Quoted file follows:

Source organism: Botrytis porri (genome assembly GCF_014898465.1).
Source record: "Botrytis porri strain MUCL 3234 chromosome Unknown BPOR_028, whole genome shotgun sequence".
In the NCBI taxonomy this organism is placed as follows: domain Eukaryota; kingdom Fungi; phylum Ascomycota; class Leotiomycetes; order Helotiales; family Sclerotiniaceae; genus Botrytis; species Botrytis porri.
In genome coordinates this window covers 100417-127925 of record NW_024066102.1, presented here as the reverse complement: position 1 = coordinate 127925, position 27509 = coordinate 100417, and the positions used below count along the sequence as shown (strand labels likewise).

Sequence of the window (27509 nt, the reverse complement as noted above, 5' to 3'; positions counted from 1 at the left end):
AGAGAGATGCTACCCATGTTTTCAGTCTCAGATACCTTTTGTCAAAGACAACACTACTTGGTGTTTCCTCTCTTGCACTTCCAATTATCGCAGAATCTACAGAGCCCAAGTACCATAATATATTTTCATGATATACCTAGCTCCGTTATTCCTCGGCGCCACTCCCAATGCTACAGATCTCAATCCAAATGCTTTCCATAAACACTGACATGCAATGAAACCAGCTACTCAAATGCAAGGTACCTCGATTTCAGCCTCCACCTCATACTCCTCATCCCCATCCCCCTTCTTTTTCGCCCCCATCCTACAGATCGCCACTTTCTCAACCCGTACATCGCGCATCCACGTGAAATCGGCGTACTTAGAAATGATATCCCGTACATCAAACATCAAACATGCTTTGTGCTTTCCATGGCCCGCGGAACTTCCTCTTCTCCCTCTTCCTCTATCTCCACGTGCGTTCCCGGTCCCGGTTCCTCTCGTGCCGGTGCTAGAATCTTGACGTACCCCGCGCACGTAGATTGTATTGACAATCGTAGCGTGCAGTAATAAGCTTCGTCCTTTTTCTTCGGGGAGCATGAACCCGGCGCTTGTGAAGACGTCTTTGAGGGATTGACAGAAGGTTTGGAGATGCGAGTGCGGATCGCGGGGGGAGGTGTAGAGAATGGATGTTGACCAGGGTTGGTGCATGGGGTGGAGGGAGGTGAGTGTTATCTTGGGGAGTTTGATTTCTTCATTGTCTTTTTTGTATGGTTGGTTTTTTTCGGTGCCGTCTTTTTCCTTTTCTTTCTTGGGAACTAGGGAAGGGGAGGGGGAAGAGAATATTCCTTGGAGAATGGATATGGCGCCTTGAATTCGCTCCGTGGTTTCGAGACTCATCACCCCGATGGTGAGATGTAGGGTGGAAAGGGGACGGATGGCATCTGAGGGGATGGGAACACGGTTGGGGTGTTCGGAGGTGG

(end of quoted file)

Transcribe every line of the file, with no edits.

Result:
Source organism: Botrytis porri (genome assembly GCF_014898465.1).
Source record: "Botrytis porri strain MUCL 3234 chromosome Unknown BPOR_028, whole genome shotgun sequence".
In the NCBI taxonomy this organism is placed as follows: domain Eukaryota; kingdom Fungi; phylum Ascomycota; class Leotiomycetes; order Helotiales; family Sclerotiniaceae; genus Botrytis; species Botrytis porri.
In genome coordinates this window covers 100417-127925 of record NW_024066102.1, presented here as the reverse complement: position 1 = coordinate 127925, position 27509 = coordinate 100417, and the positions used below count along the sequence as shown (strand labels likewise).

Sequence of the window (27509 nt, the reverse complement as noted above, 5' to 3'; positions counted from 1 at the left end):
AGAGAGATGCTACCCATGTTTTCAGTCTCAGATACCTTTTGTCAAAGACAACACTACTTGGTGTTTCCTCTCTTGCACTTCCAATTATCGCAGAATCTACAGAGCCCAAGTACCATAATATATTTTCATGATATACCTAGCTCCGTTATTCCTCGGCGCCACTCCCAATGCTACAGATCTCAATCCAAATGCTTTCCATAAACACTGACATGCAATGAAACCAGCTACTCAAATGCAAGGTACCTCGATTTCAGCCTCCACCTCATACTCCTCATCCCCATCCCCCTTCTTTTTCGCCCCCATCCTACAGATCGCCACTTTCTCAACCCGTACATCGCGCATCCACGTGAAATCGGCGTACTTAGAAATGATATCCCGTACATCAAACATCAAACATGCTTTGTGCTTTCCATGGCCCGCGGAACTTCCTCTTCTCCCTCTTCCTCTATCTCCACGTGCGTTCCCGGTCCCGGTTCCTCTCGTGCCGGTGCTAGAATCTTGACGTACCCCGCGCACGTAGATTGTATTGACAATCGTAGCGTGCAGTAATAAGCTTCGTCCTTTTTCTTCGGGGAGCATGAACCCGGCGCTTGTGAAGACGTCTTTGAGGGATTGACAGAAGGTTTGGAGATGCGAGTGCGGATCGCGGGGGGAGGTGTAGAGAATGGATGTTGACCAGGGTTGGTGCATGGGGTGGAGGGAGGTGAGTGTTATCTTGGGGAGTTTGATTTCTTCATTGTCTTTTTTGTATGGTTGGTTTTTTTCGGTGCCGTCTTTTTCCTTTTCTTTCTTGGGAACTAGGGAAGGGGAGGGGGAAGAGAATATTCCTTGGAGAATGGATATGGCGCCTTGAATTCGCTCCGTGGTTTCGAGACTCATCACCCCGATGGTGAGATGTAGGGTGGAAAGGGGACGGATGGCATCTGAGGGGATGGGAACACGGTTGGGGTGTTCGGAGGTGG